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story.lead_photo.caption A crew installs the sculpture Monochrome II by Nancy Rubins on June 7 on the North Forest Trail at Crystal Bridges Museum of American Art in Bentonville. The sculpture is fabricated from aluminum canoes and jon boats. - Photo by Ben Goff

BENTONVILLE -- Wild Bill's got an urgent call for old aluminum canoes.

Artist Nancy Rubins needed five more to finish Monochrome II, her sculpture on the grounds of Crystal Bridges Museum of American Art. It's a gravity-defying conglomeration of about 70 aluminum boats.

"They called me Sunday kind of in a panic," said Bill Scruggs, who has run Wild Bill's Outfitter on the Buffalo River near Yellville for 27 years. "I said, 'Yeah, I've got five more canoes.' They had a truck on the road early Monday morning to get them."

Scruggs said he sold Crystal Bridges 10 canoes for the sculpture a couple of months ago. The other five brought the total to 15.

The cost? About $250 each, Scruggs said.

"I let them have them for a deal," he said. "Every year, we buy new plastic canoes and weed out the aluminums. We're down to where we don't hardly have any aluminum canoes that we put on the river anymore."

Rubins spent three weeks in Bentonville working on Monochrome II.

Besides canoes, the sculpture includes aluminum rowboats, jon boats and Instaboats, which are portable folding boats. Dents, scrapes and holes just give the boats more texture and character.

"They're used," Rubins said. "I'm getting them right before they're going to be melted down again, basically."

On Crystal Bridges' North Forest Trail, Monochrome II is 15 boats larger than when it was on display at the Gagosian Gallery in Los Angeles in 2010 and Chicago's Navy Pier in 2012.

It's not possible to duplicate the appearance exactly, and it's not necessary, Rubins said.

"I keep thinking that it could keep going down the road and over the trees," she said of the sculpture's cantilever-like projection.

"It looked like a massive wreck of canoes on the river, if you put it down on its side," said Scruggs, basing his assessment on a photo of the work in progress.

"When Gov. [Mike] Huckabee was in office, I served on the Keep Arkansas Beautiful Commission," Scruggs said. "Now I'm contributing to a pile of what looks like junk. That's kind of ironic."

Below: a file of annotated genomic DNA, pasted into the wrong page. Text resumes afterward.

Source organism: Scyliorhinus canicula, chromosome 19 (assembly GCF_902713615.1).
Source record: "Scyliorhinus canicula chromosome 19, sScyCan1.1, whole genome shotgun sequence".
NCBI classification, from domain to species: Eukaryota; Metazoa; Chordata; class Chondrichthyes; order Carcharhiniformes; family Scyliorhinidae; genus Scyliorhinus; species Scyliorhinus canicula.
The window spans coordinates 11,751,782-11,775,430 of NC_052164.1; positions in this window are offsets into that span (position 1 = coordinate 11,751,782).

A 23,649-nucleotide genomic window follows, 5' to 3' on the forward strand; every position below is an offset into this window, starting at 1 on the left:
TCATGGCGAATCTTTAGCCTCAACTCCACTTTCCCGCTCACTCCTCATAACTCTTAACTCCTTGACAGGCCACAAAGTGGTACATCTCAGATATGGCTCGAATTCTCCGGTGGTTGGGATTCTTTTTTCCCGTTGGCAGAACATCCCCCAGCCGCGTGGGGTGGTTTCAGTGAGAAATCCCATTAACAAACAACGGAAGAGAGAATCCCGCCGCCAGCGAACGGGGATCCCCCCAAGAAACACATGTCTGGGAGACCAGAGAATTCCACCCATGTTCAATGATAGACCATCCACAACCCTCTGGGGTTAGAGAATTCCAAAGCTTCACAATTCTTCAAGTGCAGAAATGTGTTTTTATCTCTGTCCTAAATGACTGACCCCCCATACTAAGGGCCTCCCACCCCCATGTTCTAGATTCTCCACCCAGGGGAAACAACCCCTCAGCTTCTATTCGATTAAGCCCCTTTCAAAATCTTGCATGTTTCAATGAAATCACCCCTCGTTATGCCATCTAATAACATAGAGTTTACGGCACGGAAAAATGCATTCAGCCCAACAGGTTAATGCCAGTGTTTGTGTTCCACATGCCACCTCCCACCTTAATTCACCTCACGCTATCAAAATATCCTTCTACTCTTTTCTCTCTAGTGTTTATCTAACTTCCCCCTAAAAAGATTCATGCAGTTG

But, of course, he hasn't seen the finished product.

Rubins finished the sculpture Thursday with the help of her crew and a rented crane.

Rubins said the sculpture isn't Arkansas-specific. Canoes fit everywhere, even in the desert, she said.

"We all have some history with boats, whether our grandparents came over that way or whether we used them as kids," Rubins said.

"The canoe, for example, is such a simple form, an ancient form. And it's 100 percent figurative, designed around the human figure."

Monochrome II is the largest sculpture on the museum's trail.

Crystal Bridges bought Monochrome II, so it's part of the museum's permanent collection, along with other artwork being installed along the museum's North Forest Trail.

They replace 10 large-scale glass and neon outdoor sculptures by Dale Chihuly that adorned the trail from June 3, 2017, to Nov. 13.

The trails help increase accessibility to the museum's natural landscape and new art experiences, according to a news release from Crystal Bridges.

The trails are currently available for visitors to enjoy, at no cost, from sunrise to sunset or during regular museum hours.

"For the sculptures in the forest now, we treat those like all of our permanent collection, meaning there is no set time they will come down, but rather we leave it open to be a dynamic outdoor gallery space with the possibility of adding new works and moving things around as opportunities arise," said Beth Bobbitt, a spokesman for Crystal Bridges.

According to the Gagosian Gallery, which facilitated the sale of Monochrome II to Crystal Bridges, "Rubins takes used or discarded industrial materials and objects and transforms them into monumental sculptures whose scale and forceful presence have an overwhelming physical impact. Rubins acts as an intermediary between the past and future states of her chosen materials, crafting them into sculptures while maintaining the discrete identities of their constituents."

Rubins said the boats of Monochrome II weigh 75 to 100 pounds each. She had holes drilled in the boats -- the boats that didn't already have holes, that is -- so they'll drain water after it rains.

"Water is heavy," she said.

Rubins said people can touch the sculpture.

"But they shouldn't climb on it," she said. "They could get hurt."

The boats are held together with stainless steel wire, strands of which are twisted together and tied off in what Rubins calls a burrito knot. The wire is also attached to a stainless steel armature, forming a web-like structure of compression and tension.

"I'm really happy with it," she said Tuesday when there were only four more boats to install.